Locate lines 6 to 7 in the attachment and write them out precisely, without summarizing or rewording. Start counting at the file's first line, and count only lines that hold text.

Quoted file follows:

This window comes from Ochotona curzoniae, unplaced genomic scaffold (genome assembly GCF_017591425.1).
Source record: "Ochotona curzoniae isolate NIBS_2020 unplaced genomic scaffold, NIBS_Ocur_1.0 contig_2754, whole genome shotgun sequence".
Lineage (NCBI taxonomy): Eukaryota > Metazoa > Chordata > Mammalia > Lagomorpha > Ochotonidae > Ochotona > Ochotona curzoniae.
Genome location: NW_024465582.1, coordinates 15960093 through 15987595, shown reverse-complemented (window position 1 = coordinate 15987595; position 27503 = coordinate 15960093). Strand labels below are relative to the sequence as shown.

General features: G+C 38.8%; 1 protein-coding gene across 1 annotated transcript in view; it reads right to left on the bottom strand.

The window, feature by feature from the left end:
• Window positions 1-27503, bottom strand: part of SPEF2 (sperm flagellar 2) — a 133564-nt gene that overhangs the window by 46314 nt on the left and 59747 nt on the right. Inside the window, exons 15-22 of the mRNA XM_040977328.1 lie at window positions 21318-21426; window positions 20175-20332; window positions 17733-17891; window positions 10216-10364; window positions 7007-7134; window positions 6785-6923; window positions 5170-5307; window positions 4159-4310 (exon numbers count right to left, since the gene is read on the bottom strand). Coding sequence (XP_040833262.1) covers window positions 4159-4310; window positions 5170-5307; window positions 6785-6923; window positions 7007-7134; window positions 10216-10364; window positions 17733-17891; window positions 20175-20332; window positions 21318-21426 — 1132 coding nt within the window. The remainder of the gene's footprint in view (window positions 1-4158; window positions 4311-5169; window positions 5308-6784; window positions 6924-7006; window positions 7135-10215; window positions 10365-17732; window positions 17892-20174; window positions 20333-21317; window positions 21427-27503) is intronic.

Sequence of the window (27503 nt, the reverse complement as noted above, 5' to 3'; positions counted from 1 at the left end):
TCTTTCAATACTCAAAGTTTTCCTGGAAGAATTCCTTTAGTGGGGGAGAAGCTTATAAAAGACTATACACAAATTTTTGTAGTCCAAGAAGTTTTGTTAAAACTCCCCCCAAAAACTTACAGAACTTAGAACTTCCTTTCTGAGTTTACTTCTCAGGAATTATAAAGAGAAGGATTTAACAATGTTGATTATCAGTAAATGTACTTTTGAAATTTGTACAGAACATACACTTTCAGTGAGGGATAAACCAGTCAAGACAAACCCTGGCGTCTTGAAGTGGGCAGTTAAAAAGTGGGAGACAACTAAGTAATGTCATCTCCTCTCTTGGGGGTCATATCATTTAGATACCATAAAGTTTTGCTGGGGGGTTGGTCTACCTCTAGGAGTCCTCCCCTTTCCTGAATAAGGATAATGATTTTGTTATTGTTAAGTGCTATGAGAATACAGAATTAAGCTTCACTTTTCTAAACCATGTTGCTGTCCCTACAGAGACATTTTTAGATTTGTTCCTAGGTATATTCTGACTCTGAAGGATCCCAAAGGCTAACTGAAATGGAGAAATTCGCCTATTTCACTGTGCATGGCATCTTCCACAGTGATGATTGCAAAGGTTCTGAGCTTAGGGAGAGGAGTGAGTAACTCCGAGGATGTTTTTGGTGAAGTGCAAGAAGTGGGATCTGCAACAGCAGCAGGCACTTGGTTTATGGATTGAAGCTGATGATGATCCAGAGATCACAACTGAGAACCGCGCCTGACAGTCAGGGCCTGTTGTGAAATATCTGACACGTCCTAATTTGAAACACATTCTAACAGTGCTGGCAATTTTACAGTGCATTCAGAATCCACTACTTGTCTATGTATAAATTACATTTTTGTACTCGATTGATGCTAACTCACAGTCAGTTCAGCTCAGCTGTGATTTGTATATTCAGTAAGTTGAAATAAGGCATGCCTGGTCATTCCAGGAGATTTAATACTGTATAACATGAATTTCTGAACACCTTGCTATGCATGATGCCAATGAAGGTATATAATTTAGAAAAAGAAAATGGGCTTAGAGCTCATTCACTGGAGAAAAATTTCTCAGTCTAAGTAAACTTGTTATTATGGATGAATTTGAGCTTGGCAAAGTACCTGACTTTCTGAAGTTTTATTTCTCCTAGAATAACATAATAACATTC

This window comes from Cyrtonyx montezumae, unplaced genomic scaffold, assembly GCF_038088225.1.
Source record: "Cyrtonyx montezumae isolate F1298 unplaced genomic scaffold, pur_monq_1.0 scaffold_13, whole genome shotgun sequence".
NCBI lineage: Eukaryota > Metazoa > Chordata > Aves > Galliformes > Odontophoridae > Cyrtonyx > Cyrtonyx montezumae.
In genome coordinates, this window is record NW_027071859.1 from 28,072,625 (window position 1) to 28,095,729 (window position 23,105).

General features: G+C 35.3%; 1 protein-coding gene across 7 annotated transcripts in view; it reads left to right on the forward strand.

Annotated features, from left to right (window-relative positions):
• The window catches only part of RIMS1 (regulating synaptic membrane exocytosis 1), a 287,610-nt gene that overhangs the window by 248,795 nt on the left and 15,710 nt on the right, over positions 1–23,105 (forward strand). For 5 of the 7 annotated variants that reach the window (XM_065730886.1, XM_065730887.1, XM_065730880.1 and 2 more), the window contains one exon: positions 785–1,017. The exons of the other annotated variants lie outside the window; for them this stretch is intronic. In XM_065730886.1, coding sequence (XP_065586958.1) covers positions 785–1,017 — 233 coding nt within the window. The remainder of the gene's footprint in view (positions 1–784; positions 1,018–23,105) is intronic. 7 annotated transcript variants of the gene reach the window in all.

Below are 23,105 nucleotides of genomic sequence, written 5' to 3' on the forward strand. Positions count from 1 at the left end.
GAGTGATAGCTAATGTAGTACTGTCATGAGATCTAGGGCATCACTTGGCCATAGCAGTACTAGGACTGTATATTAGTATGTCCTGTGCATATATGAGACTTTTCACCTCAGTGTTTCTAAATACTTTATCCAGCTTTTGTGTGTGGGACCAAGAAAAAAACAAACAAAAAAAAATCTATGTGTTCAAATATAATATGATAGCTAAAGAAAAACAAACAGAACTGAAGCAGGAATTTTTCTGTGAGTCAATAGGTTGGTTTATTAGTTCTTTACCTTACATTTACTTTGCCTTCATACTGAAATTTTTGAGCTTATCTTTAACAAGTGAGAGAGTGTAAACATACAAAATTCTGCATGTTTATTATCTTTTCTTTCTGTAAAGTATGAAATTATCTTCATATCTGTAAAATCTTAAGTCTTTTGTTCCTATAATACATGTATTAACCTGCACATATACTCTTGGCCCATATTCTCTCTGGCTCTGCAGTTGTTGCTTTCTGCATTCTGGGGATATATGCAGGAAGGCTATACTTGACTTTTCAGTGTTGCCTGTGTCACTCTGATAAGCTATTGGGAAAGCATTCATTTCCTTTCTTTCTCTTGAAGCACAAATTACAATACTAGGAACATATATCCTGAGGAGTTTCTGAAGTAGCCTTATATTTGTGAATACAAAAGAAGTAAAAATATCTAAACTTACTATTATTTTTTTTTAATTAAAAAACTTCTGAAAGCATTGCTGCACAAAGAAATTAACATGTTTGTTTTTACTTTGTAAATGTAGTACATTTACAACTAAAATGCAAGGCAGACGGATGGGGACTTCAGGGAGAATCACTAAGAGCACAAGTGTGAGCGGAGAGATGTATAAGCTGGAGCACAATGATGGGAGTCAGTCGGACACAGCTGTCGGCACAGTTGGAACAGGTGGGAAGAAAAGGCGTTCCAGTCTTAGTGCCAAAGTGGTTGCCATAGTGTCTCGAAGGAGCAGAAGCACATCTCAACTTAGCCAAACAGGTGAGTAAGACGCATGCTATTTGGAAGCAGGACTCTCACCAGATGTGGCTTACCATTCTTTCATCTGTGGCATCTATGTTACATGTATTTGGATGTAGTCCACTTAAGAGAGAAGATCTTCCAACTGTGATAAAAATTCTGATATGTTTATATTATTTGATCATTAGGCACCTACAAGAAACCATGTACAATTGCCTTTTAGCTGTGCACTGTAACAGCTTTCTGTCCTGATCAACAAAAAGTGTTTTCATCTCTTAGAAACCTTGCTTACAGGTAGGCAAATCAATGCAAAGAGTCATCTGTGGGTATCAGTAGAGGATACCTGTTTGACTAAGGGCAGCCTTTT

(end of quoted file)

The window, feature by feature from the left end:
• Window positions 1-27503, bottom strand: part of SPEF2 (sperm flagellar 2) — a 133564-nt gene that overhangs the window by 46314 nt on the left and 59747 nt on the right. Inside the window, exons 15-22 of the mRNA XM_040977328.1 lie at window positions 21318-21426; window positions 20175-20332; window positions 17733-17891; window positions 10216-10364; window positions 7007-7134; window positions 6785-6923; window positions 5170-5307; window positions 4159-4310 (exon numbers count right to left, since the gene is read on the bottom strand). Coding sequence (XP_040833262.1) covers window positions 4159-4310; window positions 5170-5307; window positions 6785-6923; window positions 7007-7134; window positions 10216-10364; window positions 17733-17891; window positions 20175-20332; window positions 21318-21426 — 1132 coding nt within the window. The remainder of the gene's footprint in view (window positions 1-4158; window positions 4311-5169; window positions 5308-6784; window positions 6924-7006; window positions 7135-10215; window positions 10365-17732; window positions 17892-20174; window positions 20333-21317; window positions 21427-27503) is intronic.